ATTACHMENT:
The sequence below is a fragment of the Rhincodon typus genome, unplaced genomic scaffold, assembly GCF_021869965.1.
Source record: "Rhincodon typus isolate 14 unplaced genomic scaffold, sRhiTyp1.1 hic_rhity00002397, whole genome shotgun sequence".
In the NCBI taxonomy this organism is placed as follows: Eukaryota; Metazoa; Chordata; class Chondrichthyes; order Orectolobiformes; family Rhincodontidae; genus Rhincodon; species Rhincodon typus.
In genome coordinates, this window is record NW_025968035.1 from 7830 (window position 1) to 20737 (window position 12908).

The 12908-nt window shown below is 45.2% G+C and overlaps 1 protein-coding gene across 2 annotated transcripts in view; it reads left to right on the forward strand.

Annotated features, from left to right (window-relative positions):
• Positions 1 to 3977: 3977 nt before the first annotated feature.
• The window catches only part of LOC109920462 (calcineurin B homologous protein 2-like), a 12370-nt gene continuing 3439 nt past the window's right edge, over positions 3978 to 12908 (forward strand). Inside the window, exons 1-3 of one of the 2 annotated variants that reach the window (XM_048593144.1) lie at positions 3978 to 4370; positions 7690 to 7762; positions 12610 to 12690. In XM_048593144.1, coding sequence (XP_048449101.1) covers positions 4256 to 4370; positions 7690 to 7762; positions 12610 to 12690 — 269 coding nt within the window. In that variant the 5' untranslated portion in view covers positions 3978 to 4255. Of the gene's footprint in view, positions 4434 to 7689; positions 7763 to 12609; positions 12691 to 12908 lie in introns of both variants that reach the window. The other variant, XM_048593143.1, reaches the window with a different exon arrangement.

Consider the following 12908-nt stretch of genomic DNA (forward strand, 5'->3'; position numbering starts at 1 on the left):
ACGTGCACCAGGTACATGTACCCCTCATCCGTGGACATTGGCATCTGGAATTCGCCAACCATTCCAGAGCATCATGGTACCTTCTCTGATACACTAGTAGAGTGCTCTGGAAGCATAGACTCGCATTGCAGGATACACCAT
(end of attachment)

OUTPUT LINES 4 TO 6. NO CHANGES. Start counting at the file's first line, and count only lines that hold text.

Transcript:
In genome coordinates, this window is record NW_025968035.1 from 7830 (window position 1) to 20737 (window position 12908).

The 12908-nt window shown below is 45.2% G+C and overlaps 1 protein-coding gene across 2 annotated transcripts in view; it reads left to right on the forward strand.

Annotated features, from left to right (window-relative positions):